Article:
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A type of wheel that is made of carbon fiber and has no inner tube.
Example usage: 'I'm considering upgrading my bike to carbon-tubeless wheels.'
Most used in: Mountain biking and road cycling.
Most used by: Experienced cyclists.
Comedy Value: 2/10
What is Carbon-Tubeless Cycling?
Carbon-tubeless cycling is an emerging trend in the cycling world that has become increasingly popular in recent years. It is a technology that combines the lightweight and strength of carbon fiber rims with the convenience of tubeless tires. It is a great option for riders who want to improve their overall performance on the bike.
Tubeless tires are becoming more popular with cyclists because they have several advantages over traditional clincher tires. Tubeless tires are lighter and more puncture resistant than clincher tires, and they also provide a smoother ride and better traction. The downside is that they require a special rim and tire setup which can be difficult to install.
Carbon-tubeless rims are a great solution, as they are light and strong and require no additional setup. They are also much more aerodynamic than traditional clincher rims, which can help improve performance. According to a recent study, carbon-tubeless rims can save up to 10 watts of power compared to traditional clincher rims.
Overall, carbon-tubeless cycling is a great option for riders who want to improve their overall performance. It is lightweight, strong, and aerodynamic, and it eliminates the need for a special setup. If you're looking to get the most out of your rides, then carbon-tubeless cycling is definitely worth considering..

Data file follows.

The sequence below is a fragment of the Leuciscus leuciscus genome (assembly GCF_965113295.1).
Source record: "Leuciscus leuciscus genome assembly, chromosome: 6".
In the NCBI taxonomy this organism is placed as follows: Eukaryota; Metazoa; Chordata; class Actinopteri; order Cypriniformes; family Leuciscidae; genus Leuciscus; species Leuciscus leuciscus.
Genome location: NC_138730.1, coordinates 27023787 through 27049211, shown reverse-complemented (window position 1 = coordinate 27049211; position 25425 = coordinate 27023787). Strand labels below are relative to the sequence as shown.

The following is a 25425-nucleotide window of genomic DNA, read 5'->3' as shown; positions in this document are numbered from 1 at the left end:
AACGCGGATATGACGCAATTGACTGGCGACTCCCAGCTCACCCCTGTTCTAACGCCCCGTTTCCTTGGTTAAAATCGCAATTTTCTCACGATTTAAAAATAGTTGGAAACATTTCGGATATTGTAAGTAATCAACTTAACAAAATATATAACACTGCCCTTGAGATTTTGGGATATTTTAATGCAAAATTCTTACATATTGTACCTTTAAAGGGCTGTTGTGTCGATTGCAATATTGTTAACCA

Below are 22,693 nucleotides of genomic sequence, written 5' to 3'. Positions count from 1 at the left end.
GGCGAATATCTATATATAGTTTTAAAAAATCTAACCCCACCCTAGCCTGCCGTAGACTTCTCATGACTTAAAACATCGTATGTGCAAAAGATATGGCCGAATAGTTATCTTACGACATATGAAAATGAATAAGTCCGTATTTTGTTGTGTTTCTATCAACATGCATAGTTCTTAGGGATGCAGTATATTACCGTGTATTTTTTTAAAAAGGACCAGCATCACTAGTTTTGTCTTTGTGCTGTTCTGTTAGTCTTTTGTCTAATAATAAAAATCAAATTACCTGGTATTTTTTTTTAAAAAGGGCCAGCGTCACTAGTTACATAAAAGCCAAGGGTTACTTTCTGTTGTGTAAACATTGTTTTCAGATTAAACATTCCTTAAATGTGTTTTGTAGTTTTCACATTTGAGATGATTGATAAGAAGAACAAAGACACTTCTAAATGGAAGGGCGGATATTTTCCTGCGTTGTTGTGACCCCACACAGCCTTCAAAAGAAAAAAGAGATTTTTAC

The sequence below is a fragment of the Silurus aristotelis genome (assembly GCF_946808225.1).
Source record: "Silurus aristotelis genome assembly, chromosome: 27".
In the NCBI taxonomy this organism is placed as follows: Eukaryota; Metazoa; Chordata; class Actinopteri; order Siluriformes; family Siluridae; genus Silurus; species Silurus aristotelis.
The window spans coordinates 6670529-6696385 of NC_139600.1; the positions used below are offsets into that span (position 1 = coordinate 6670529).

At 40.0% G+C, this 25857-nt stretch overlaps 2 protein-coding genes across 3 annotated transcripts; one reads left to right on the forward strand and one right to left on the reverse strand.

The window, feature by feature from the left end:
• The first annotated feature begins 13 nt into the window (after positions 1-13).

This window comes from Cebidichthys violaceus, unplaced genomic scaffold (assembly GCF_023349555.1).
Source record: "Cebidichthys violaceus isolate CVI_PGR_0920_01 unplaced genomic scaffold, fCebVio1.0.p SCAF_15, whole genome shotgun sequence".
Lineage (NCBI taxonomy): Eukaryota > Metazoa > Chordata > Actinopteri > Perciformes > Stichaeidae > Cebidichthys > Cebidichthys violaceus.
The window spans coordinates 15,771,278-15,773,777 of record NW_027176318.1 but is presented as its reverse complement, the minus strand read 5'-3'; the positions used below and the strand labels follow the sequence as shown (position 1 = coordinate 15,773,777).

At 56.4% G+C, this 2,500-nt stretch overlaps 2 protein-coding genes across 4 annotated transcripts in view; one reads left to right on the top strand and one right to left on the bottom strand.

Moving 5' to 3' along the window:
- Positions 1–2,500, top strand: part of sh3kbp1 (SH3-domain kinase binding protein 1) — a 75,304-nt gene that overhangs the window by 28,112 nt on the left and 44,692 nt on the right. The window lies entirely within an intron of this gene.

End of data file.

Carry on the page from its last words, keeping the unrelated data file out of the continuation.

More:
The Origin of the Term 'Carbon-Tubeless' in Cycling
The term 'carbon-tubeless' first appeared in cycling in the late 1980s. It was first used to describe a type of wheel that was made from carbon fiber and did not have an inner tube. This type of wheel was seen as a revolutionary development in cycling, as it was much lighter and more durable than traditional wheels.
The first carbon-tubeless wheels were developed in the United States, but the technology quickly spread to Europe, where it was adopted by professional cyclists. The first carbon-tubeless wheels were used in the Tour de France in 1990, and by the mid-1990s they were commonplace in professional cycling.
Today, carbon-tubeless wheels are the standard for most professional cyclists, and they are also becoming increasingly popular among amateur cyclists. The lighter weight and increased durability of carbon-tubeless wheels make them an ideal choice for anyone looking to get the most out of their cycling experience.